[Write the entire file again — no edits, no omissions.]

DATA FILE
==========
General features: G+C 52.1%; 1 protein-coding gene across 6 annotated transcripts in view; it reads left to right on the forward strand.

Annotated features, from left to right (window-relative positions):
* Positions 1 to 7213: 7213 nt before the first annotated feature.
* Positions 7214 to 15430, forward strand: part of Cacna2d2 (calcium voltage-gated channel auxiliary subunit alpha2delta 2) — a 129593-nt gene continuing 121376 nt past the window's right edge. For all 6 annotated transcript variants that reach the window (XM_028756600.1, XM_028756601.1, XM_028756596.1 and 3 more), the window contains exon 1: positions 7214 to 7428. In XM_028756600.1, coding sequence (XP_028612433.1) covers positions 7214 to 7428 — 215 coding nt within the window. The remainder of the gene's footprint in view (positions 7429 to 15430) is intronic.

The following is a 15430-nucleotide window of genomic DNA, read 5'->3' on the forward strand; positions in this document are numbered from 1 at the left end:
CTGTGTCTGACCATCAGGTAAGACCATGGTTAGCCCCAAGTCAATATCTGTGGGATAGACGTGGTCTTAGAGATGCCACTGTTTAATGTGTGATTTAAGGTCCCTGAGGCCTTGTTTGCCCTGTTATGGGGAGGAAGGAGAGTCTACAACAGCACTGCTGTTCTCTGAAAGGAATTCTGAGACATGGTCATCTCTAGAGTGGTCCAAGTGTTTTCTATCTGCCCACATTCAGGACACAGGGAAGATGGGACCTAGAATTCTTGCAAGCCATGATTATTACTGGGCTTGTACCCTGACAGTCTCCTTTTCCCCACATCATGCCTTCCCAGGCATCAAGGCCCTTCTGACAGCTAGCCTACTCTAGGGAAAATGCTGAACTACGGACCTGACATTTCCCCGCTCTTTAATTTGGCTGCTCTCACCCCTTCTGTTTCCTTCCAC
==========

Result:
General features: G+C 52.1%; 1 protein-coding gene across 6 annotated transcripts in view; it reads left to right on the forward strand.

Annotated features, from left to right (window-relative positions):
* Positions 1 to 7213: 7213 nt before the first annotated feature.
* Positions 7214 to 15430, forward strand: part of Cacna2d2 (calcium voltage-gated channel auxiliary subunit alpha2delta 2) — a 129593-nt gene continuing 121376 nt past the window's right edge. For all 6 annotated transcript variants that reach the window (XM_028756600.1, XM_028756601.1, XM_028756596.1 and 3 more), the window contains exon 1: positions 7214 to 7428. In XM_028756600.1, coding sequence (XP_028612433.1) covers positions 7214 to 7428 — 215 coding nt within the window. The remainder of the gene's footprint in view (positions 7429 to 15430) is intronic.

The following is a 15430-nucleotide window of genomic DNA, read 5'->3' on the forward strand; positions in this document are numbered from 1 at the left end:
CTGTGTCTGACCATCAGGTAAGACCATGGTTAGCCCCAAGTCAATATCTGTGGGATAGACGTGGTCTTAGAGATGCCACTGTTTAATGTGTGATTTAAGGTCCCTGAGGCCTTGTTTGCCCTGTTATGGGGAGGAAGGAGAGTCTACAACAGCACTGCTGTTCTCTGAAAGGAATTCTGAGACATGGTCATCTCTAGAGTGGTCCAAGTGTTTTCTATCTGCCCACATTCAGGACACAGGGAAGATGGGACCTAGAATTCTTGCAAGCCATGATTATTACTGGGCTTGTACCCTGACAGTCTCCTTTTCCCCACATCATGCCTTCCCAGGCATCAAGGCCCTTCTGACAGCTAGCCTACTCTAGGGAAAATGCTGAACTACGGACCTGACATTTCCCCGCTCTTTAATTTGGCTGCTCTCACCCCTTCTGTTTCCTTCCAC